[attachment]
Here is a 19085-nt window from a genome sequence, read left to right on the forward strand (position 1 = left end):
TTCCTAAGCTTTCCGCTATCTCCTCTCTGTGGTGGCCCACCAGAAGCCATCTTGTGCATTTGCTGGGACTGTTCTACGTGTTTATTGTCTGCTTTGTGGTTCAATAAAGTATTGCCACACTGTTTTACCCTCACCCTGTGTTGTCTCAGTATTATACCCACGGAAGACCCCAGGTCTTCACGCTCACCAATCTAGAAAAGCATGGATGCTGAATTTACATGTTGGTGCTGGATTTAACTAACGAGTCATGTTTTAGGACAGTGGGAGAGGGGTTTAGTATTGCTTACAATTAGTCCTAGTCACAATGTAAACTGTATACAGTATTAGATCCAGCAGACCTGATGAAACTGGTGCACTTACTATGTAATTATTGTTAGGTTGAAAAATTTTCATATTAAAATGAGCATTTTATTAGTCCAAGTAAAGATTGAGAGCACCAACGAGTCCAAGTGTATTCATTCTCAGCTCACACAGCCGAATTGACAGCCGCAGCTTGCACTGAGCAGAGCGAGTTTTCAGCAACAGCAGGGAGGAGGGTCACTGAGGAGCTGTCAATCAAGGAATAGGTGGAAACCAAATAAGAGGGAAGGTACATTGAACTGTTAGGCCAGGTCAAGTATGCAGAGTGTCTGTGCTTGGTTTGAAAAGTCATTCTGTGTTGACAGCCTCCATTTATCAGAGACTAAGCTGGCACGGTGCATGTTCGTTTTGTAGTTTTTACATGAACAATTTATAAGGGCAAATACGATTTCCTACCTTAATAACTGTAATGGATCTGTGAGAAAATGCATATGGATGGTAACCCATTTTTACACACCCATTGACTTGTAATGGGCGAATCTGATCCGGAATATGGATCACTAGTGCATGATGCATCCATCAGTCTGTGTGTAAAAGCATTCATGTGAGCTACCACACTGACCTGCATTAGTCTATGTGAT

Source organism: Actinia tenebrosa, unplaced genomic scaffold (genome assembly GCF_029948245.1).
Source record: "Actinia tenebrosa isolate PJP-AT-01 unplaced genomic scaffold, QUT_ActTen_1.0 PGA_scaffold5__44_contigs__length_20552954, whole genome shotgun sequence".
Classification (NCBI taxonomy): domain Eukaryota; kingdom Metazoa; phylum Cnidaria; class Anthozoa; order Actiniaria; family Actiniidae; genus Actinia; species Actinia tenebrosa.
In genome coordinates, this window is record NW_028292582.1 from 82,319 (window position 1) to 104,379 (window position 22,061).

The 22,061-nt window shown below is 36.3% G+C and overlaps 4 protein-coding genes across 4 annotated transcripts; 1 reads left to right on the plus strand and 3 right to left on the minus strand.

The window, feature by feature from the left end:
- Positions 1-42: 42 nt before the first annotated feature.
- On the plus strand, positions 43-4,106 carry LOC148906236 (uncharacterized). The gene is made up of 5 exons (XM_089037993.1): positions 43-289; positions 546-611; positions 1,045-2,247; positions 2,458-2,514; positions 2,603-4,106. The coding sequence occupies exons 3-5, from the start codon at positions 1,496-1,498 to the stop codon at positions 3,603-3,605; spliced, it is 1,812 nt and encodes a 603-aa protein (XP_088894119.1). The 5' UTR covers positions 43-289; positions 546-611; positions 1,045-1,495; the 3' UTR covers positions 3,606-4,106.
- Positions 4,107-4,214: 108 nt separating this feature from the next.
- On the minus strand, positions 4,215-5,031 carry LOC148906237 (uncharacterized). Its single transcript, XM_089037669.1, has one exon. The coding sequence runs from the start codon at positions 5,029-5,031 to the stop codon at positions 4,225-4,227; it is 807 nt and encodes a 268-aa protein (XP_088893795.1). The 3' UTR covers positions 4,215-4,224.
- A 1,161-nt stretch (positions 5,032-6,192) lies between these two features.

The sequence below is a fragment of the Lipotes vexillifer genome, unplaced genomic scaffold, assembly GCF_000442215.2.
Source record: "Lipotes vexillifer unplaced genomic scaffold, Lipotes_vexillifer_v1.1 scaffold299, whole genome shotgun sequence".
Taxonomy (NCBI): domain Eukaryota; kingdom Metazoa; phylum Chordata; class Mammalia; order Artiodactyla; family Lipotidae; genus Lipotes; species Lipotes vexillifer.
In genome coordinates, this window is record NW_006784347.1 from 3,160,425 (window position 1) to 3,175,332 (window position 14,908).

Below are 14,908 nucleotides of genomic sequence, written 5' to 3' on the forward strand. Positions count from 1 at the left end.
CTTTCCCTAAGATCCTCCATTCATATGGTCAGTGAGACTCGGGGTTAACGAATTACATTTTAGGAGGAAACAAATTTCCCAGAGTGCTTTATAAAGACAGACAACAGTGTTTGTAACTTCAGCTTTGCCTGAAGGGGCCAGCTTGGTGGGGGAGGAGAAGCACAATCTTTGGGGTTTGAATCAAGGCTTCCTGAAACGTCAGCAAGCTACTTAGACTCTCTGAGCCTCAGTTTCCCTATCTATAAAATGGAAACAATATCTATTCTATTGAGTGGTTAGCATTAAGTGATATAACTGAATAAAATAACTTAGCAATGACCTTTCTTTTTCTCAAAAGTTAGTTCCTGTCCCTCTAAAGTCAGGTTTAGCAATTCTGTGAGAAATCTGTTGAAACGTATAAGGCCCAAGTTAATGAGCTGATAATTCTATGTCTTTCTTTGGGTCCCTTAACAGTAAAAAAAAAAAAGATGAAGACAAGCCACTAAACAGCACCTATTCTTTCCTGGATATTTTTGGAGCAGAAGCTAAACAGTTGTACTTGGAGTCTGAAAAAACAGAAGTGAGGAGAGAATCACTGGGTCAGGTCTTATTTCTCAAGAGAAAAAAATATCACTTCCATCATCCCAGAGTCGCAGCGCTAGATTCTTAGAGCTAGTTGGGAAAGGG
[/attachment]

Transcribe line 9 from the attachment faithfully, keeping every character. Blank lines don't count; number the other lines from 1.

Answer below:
- Positions 1-42: 42 nt before the first annotated feature.